Fear is a natural response. It’s hardwired into our brains. In an emergency situation, the logical thought processes we use to navigate the complexities of life are simply too slow; seconds can mean the difference between survival and disaster. It’s a natural feature of the emotional “operating system” of our brains. But some fears escape the realm of survival response and deteriorate the quality of life for those who suffer from those responses. We call these phobias, from the Greek “Phobos,” the name of the son of the mythical god Ares who was the personification of fear itself.
Each phobia comes with unique triggers. With a little bit of patience and some serious fortitude, adults can “face their fears” and come to terms with their phobias. Disarming these phobias has a dramatic increase on the quality of life for those who can face them…
…but for children, phobias can be especially crippling. Unlike adults, children don’t have the worldly experience necessary to conquer their phobias. They are not able to “self-diagnose” these phobias and analyze them for what they are. Children really depend on their parents to help identify the difference between a useful fear (like the fear of getting hurt doing a foolhardy or dangerous task) and a phobia (like the fear of clowns, or of lightning).
Here’s what you can do If Your Little One Has Childhood Phobias
The first step is to recognize a phobia and distinguish it from regular fear. Most children have at least one specific fear — that’s natural. But phobias are much more. A phobia is specifically a fear that interferes with the quality of life of the child. Being afraid of large dogs may be a natural fear (especially if those dogs are larger than the child!), but once that fear metastasizes into a fear of any activity where a dog may be encountered, you can be sure you are dealing with a phobia.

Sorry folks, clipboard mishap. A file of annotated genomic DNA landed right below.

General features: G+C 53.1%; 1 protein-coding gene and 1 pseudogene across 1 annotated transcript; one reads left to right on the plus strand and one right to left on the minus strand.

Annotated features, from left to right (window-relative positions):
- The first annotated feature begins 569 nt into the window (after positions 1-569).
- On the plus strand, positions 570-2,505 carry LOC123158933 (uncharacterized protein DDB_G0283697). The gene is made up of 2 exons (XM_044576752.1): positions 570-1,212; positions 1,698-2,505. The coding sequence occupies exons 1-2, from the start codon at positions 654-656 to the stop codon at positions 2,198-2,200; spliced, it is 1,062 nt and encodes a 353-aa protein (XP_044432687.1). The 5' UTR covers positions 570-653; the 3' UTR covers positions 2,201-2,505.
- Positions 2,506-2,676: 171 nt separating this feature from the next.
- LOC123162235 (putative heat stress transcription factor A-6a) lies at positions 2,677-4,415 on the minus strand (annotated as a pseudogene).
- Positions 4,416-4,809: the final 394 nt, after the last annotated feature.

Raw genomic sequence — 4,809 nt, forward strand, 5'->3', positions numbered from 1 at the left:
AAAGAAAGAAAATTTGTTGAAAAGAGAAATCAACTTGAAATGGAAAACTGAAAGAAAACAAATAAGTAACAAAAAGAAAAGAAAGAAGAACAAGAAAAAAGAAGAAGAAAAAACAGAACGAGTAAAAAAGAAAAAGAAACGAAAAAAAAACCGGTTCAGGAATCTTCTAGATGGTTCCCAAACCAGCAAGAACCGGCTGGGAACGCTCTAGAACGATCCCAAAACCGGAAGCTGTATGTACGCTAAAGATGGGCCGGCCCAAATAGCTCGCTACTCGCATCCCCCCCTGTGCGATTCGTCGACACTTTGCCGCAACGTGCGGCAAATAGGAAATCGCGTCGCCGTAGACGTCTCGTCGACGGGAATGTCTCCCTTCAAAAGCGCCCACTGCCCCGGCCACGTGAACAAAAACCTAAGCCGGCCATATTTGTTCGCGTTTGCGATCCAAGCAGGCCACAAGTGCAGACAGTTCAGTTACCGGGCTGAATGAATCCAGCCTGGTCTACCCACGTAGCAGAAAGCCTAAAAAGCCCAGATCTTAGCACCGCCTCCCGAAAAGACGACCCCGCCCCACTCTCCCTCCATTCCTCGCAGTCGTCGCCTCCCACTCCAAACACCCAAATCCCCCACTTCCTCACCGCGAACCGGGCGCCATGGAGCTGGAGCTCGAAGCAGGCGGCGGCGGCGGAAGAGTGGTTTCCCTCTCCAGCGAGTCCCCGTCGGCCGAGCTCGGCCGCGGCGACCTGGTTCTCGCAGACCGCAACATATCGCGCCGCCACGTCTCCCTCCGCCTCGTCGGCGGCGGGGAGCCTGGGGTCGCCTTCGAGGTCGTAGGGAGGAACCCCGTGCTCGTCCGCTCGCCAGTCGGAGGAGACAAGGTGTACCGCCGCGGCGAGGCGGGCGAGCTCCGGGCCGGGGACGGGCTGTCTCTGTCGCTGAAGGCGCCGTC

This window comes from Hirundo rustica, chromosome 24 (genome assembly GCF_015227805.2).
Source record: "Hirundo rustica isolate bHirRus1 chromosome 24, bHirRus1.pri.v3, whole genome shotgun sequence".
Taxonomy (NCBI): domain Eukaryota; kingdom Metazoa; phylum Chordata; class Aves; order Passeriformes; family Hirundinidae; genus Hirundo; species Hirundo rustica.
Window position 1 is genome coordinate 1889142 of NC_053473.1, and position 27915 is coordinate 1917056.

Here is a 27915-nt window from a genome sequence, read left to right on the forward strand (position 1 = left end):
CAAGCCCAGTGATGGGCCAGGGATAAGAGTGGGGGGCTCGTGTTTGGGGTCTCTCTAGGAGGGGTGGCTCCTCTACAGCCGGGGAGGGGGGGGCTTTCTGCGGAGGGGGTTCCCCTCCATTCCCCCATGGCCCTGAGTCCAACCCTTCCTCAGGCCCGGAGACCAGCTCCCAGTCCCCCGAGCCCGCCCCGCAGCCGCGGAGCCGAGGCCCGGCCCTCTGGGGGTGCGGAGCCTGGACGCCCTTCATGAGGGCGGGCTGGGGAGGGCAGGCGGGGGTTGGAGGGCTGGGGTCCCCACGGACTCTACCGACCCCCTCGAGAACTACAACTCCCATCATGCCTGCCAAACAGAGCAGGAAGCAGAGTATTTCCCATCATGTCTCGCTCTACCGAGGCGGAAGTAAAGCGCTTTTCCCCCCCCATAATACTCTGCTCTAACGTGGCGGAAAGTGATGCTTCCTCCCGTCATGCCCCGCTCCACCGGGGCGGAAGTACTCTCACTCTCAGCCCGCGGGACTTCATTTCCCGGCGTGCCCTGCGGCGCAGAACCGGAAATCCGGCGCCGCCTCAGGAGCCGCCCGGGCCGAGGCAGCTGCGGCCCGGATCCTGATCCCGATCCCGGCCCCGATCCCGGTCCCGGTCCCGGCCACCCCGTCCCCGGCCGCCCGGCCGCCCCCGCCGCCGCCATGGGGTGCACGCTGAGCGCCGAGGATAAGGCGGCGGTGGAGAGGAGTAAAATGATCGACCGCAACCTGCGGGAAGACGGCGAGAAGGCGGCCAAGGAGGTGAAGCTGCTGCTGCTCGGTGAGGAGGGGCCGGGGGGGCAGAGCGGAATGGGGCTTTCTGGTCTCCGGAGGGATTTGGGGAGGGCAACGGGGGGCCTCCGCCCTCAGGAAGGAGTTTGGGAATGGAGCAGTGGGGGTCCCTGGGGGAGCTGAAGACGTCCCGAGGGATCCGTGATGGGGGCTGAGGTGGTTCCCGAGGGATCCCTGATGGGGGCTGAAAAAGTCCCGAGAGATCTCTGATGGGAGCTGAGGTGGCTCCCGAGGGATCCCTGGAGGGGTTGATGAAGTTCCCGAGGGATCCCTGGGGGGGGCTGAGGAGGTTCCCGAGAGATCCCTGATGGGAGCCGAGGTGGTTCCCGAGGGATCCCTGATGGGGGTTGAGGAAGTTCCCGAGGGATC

Once you have identified the childhood phobia for what it truly is, there are a few things one can do to help the child combat the phobia. One useful method is known as “talk therapy”. Instead of dismissing a child’s phobia out of hand, or simply assuming the child will grow out of it, why not talk to your child about the phobia? What exactly about the dark room is scary? Is there anything you can do to make it less scary? By discussing the phobia, you allow your child to confront the fear in a completely safe environment, away from the fear and within the protection of parents. This can allow your child to mentally disarm the phobia.
Once a line of communication is opened, another method becomes available to deal with phobias, “Exposure therapy.” This involves exposing your child to the phobia trigger in such a manner that the phobia is completely disarmed. This must be done in a gradual manner, encouraging your child to learn all about the feared objects. Your child can learn the history, details, and even the benefits provided by the feared objects. Then, one small step at a time, you encourage your child to face small portions of the fear until, before you know it, the fear is completely conquered!
These are, of course, only two methods available to help a child overcome childhood phobias. The most important thing to keep in mind is that children don’t have the experience at hand to face these fears alone. They require parental help to fully disarm these phobias and lead a better life. Children are amazingly resilient; with a little bit of effort by their parents, they can get over their fears. And the sooner they get over their fears, the better their lives will be going forward!